Facial Palsy is a congenital deformity that dates from birth, or an acquired deformity, which causes complete or partial paralysis of the facial motion. The act of facial motion starts in the brain and travels through the facial nerves to the muscles in the face. These muscles then contract in response to a stimulus. Inside the skull, the facial nerve is a single nerve. Once the nerve is traced outside the skull, it branches into many smaller limbs that go to many different facial muscles. These muscles control facial expression. The coordinated activity of this nerve and these muscles cause motions such as smiling, blinking, frowning, and a full range of normal facial motions. Diseases or injuries affecting the brain, the facial nerve, or the muscles of the face can cause facial palsy.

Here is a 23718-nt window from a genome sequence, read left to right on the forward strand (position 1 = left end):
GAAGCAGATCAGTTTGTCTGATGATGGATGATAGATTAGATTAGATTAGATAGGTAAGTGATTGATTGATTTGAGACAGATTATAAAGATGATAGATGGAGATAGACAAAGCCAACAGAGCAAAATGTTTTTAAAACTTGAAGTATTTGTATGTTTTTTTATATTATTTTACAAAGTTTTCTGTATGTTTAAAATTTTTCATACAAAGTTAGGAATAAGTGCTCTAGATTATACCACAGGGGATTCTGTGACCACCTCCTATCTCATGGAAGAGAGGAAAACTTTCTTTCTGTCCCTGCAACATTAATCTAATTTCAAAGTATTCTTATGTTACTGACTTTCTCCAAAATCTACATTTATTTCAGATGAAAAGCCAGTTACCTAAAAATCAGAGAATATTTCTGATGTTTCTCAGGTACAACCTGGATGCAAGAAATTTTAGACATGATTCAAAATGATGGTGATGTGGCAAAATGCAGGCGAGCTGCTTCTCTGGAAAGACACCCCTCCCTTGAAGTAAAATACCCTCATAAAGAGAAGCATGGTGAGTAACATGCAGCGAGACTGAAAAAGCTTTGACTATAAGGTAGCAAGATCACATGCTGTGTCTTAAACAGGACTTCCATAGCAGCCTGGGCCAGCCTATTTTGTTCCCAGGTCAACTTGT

For more detailed information, please download our free booklet, A Guide to Understanding Facial Palsy.
Stories of Facial Paralysis on The Mighty